The answer for that is very simple. Everything could go wrong and everything went wrong. However, the reasons why things went wrong are a much more complex. The size of this specific event with worldwide coverage was already a problem. When an event of this magnitude dealing with an important issue such as sustainable development happens, hopes of substantial positive changes arise. Therefore, when things don’t go quite as expected the feeling left over the situation is one of complete failure.

 Image Another reason regards the fundamental structure of multilateral negotiations that require consensus or at least the majority of votes for any major change to start to be applied. To better exemplify this situation, a few weeks ago during a seminar for the Diplomacy Old and New module at London Met, the students including myself were tasked to answer to some of the same issues discussed in Rio de Janeiro. The outcome of the seminar was academically positive. The discussions highlighted how engaged on the topic the students were, however, it also highlighted how difficult it is to reach an agreement when negotiating in a group.  Many diverting arguments were emphatically proposed, even some peculiar ones regarding how undemocratic diplomacy is and that there’s no scientific evidence that the human race is actually causing global warming, therefore, such a topic should be placed out of the diplomatic and political sphere, ‘none the less an argument’.

 If a group of perhaps 25 students who have no pressure and no second agenda couldn’t reach an agreement, it becomes nearly impossible for a group of 88 heads of state to agree on proposals in which the outcome could damage their own economies.  The despair of some heads of state regarding sustainable development was also a major factor to determine the negative outcome for the negotiations in Rio the Janeiro.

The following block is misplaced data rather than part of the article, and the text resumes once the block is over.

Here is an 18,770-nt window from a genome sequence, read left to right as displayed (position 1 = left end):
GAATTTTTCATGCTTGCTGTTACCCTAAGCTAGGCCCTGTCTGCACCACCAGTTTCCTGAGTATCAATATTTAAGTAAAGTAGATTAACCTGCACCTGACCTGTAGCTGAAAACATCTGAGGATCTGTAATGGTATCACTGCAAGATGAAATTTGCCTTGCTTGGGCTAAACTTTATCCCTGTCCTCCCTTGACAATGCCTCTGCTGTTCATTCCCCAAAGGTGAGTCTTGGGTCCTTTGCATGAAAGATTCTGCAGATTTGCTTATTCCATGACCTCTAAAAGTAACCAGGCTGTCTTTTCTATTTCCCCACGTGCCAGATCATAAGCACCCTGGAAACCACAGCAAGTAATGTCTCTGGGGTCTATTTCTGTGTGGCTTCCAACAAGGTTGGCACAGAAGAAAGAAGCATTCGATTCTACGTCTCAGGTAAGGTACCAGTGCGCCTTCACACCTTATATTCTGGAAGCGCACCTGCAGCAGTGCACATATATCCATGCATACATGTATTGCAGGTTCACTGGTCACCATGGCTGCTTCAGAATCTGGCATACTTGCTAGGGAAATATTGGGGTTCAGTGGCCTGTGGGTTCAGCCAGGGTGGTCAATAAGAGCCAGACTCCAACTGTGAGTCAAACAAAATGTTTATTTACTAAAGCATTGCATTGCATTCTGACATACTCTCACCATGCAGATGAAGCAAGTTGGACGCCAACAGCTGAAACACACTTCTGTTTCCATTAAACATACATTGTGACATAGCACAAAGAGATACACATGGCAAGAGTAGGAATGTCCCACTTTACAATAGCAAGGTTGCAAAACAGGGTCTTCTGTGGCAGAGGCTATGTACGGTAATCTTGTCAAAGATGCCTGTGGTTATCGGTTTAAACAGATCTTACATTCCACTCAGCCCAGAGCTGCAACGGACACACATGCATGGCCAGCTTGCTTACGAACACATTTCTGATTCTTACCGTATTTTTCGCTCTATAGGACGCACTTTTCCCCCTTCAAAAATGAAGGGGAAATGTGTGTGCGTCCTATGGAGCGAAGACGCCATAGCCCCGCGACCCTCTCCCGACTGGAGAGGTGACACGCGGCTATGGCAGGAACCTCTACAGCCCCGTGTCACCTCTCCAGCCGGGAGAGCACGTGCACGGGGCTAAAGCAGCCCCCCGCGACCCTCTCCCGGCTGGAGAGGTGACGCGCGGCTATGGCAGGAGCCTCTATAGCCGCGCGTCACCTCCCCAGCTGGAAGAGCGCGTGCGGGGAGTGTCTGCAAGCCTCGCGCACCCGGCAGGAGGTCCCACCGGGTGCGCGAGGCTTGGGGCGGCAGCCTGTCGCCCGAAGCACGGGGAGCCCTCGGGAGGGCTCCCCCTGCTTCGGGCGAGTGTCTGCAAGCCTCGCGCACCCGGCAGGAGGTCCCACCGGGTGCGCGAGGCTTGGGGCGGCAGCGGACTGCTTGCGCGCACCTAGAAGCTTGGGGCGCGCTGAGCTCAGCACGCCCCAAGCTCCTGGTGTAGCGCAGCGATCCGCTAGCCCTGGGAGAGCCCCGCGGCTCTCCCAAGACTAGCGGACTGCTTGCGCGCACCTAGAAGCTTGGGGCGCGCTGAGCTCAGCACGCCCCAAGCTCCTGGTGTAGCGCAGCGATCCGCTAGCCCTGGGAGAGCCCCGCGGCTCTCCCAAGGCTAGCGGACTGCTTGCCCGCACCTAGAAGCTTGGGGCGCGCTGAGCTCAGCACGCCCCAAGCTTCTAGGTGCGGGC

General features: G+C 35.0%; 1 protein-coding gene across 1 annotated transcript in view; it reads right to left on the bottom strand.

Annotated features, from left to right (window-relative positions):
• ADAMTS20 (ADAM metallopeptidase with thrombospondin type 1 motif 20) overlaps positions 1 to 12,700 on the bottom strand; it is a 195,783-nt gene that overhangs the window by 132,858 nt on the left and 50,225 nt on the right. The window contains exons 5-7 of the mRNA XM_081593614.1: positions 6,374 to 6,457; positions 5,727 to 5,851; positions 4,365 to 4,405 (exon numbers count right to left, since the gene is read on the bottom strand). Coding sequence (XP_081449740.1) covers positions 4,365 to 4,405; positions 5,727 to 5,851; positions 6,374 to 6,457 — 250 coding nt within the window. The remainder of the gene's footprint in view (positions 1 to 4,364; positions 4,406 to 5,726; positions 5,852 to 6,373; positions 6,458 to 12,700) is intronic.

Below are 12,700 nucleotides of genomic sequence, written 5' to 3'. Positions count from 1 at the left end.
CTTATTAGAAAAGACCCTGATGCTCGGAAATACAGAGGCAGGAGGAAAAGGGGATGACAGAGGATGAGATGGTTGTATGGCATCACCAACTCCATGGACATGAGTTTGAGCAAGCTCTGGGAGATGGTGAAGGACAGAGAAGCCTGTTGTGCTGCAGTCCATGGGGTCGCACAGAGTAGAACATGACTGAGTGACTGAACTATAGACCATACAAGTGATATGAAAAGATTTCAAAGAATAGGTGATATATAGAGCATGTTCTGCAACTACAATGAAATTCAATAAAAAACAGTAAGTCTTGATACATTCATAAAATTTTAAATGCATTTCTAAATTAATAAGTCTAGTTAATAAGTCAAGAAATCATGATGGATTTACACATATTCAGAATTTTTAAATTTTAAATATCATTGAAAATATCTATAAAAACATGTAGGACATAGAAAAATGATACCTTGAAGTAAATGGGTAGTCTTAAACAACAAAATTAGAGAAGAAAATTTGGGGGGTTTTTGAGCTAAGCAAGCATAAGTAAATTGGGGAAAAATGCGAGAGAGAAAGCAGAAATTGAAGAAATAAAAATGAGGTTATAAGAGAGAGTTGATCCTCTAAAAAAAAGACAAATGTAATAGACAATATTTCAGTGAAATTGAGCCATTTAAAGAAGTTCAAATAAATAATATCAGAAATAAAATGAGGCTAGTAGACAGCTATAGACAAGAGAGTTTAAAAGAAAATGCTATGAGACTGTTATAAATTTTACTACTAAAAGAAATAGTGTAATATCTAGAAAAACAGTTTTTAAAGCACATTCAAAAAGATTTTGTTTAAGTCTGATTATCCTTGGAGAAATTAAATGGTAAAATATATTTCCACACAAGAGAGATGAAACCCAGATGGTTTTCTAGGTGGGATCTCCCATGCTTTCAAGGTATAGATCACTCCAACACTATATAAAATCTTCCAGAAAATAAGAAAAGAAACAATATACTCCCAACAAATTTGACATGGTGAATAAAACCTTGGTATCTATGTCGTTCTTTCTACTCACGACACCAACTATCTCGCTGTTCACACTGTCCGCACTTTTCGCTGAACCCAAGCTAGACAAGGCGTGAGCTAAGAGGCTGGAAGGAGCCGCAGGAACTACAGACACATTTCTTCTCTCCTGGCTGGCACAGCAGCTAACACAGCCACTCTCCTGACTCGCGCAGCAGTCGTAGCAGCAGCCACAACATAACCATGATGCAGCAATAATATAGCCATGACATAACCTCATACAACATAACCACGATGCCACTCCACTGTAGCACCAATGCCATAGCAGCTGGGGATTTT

ImageThe absence of the heads of state of Germany and the United Kingdom was excused on the grounds of the sovereign debt crises in Europe. Some negotiations conveniently were going to take place during and shortly after the Rio de Janeiro summit. Barak Obama had the elections coming up soon in the US. The head of state of Canada, a so thought green and nature concerned country was simply elsewhere, (the planet is dying, we are killing it but well, who cares, we need to sort out our economies first).

 The Rio Summit may have failed on its proposals, however, it showed how committed to environmental issues some if not all the developing or emerging economies are. During the conferences, the Brics supported by many African countries were the ones who tried the hardest to propose new ideas for new forms of sustainable development.  One last comment to be made on this tiring extensive blog.  The fact that the Brics countries were the ones really fighting for the environment brings hope for the future of the planet; if there’s really a power shift happening, perhaps a new from of sustainable development will displace the outdated western economic development model.  However, only time can tell that if there is still a planet worth saving in the future.